Cognitive Behavioral Therapy in the Treatment of Addiction
Cognitive Behavioral Therapy, commonly referred to as CBT, is a therapeutic approach developed to help people in recovery recognize their patterns and overcome addictive behaviors. The basis for CBT is the idea that by understanding and recognizing maladaptive patterns and beliefs, they become easier to overcome and, eventually, eliminate.
CBT helps people come to recognize what drives their addiction and addresses those needs in order to stop the pull towards drugs and alcohol. It helps individuals struggling with addiction move beyond these unhealthy behaviors and replace them with productive and healthy alternatives. For instance, an alcoholic may always go to the bar after work. When this alcoholic undergoes CBT, he may come to understand that the bar and beer give him the opportunity to relax and unwind from the day, so he doesn’t take work home. After recognizing the pattern and reason behind it, an alternative can be reached. Instead of going to the bar, he can stop at the local park and take a walk, or go to the gym. . The same goal is reached, without the negative consequence of addiction.
The fundamentals of CBT are simple. You focus on what you do and how it makes you feel. For those addicted to drugs and alcohol, it typically surrounds specific situations where they may be more likely to engage in addictive behaviors or find themselves in high risk situations. The therapist guides the patient’s thinking by asking questions and giving feedback until the patient comes to their own recognition and understanding. Once that’s in place, alternatives are determined, and if needed, new skills and coping mechanisms learned.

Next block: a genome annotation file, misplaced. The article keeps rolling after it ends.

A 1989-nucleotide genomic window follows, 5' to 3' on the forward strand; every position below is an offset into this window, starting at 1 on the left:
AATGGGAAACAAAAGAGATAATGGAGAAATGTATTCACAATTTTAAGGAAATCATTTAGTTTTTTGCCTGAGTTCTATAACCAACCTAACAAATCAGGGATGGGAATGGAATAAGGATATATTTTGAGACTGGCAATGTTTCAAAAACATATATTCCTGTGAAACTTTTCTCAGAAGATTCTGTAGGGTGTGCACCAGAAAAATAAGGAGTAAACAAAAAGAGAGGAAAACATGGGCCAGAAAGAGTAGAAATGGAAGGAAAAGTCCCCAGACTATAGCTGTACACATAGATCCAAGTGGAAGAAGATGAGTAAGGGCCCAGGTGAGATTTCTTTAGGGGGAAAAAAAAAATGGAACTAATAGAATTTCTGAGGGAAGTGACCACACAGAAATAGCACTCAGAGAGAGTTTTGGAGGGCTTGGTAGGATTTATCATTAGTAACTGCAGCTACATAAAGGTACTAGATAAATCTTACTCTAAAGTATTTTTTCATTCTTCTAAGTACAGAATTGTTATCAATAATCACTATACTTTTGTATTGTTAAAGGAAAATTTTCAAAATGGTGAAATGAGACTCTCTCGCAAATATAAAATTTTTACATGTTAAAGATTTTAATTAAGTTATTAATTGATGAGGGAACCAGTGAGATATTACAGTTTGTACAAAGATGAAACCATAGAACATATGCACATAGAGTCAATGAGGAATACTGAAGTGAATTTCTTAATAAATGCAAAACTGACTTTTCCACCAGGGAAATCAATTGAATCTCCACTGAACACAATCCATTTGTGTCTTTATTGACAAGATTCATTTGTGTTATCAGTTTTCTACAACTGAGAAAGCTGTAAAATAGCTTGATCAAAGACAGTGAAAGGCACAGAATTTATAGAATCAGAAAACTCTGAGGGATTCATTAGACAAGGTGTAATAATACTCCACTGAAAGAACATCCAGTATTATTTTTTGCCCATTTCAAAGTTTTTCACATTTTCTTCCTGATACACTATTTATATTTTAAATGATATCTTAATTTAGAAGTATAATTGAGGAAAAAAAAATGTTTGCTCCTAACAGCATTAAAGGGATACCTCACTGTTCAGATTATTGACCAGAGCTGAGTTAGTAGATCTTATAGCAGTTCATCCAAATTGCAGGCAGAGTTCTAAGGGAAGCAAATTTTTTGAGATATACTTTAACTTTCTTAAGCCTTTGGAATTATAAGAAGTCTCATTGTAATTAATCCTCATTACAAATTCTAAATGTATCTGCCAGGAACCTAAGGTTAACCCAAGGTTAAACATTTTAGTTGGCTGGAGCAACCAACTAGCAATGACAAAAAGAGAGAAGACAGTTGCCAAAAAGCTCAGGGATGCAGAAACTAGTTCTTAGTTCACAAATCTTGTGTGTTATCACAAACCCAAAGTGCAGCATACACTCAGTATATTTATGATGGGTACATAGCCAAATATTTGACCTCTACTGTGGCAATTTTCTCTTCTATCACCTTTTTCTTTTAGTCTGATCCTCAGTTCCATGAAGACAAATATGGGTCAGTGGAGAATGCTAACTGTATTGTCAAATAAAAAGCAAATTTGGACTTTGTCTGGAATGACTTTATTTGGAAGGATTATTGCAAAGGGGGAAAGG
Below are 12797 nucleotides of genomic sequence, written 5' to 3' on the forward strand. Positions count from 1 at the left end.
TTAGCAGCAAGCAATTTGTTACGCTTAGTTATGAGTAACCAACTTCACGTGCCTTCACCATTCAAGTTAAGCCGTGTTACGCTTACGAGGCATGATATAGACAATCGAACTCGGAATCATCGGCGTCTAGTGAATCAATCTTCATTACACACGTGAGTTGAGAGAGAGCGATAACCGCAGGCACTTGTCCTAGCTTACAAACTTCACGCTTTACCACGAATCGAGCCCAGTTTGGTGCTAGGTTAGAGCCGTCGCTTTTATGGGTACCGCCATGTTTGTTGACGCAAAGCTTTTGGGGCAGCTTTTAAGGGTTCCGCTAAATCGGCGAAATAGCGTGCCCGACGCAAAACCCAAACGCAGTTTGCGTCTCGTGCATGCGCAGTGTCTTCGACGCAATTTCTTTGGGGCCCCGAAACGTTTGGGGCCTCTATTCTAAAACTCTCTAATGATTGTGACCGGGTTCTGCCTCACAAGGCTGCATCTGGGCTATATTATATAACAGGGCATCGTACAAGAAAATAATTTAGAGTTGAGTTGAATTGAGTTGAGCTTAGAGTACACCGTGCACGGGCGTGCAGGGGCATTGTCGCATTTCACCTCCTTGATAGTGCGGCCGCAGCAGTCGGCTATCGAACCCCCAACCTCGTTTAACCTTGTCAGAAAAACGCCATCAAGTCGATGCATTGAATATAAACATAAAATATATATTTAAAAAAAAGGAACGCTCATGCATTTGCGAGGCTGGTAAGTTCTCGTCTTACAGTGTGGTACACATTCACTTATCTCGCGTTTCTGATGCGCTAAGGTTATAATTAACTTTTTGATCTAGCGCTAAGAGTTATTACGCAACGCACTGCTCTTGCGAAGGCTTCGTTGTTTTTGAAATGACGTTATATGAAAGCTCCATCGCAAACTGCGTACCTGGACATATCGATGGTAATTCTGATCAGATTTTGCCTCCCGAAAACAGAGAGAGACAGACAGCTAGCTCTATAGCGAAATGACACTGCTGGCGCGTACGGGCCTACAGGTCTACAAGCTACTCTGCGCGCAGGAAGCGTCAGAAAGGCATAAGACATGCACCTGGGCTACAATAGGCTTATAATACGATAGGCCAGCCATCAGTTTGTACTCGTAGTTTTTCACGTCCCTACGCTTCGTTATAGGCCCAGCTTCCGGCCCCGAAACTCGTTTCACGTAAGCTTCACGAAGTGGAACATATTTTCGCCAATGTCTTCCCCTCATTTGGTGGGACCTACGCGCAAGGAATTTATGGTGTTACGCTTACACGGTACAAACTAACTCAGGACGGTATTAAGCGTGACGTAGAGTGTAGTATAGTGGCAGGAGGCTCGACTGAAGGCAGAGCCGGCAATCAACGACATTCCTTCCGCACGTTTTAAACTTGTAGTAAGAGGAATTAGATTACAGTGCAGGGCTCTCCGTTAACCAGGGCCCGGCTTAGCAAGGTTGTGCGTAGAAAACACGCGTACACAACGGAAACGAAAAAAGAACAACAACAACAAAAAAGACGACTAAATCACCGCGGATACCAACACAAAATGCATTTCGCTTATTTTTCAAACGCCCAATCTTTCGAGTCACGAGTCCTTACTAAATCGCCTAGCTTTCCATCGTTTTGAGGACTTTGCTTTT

Here are some of the things that make CBT successful in the treatment of addiction.
- CBT is short-term. Even outside of addiction treatment, CBT does not typically last longer than six months. Once you understand the thinking that gets you into trouble, you learn to adjust. There is a trial and error period, but because the process is just two-fold, it doesn’t need extensive, lengthy treatment.
- CBT is focus driven. With CBT, there is always a focus. This isn’t just talk therapy, where you go in and sit down and discuss your day. Each therapeutic session has a specific goal in mind and that’s what is worked on.
- CBT focuses on the patient’s goals. When you engage in CBT therapy, the goals you work towards are your own. You determine them, not the therapist. A good therapist may use guided discovery to help you see the bigger picture, but ultimately, it’s your decision what issues to address.
CBT has proven to be effective in the treatment of addiction because it helps people understand why they use drugs or alcohol and how it makes them feel, and provides an opportunity to replace it with healthy alternatives.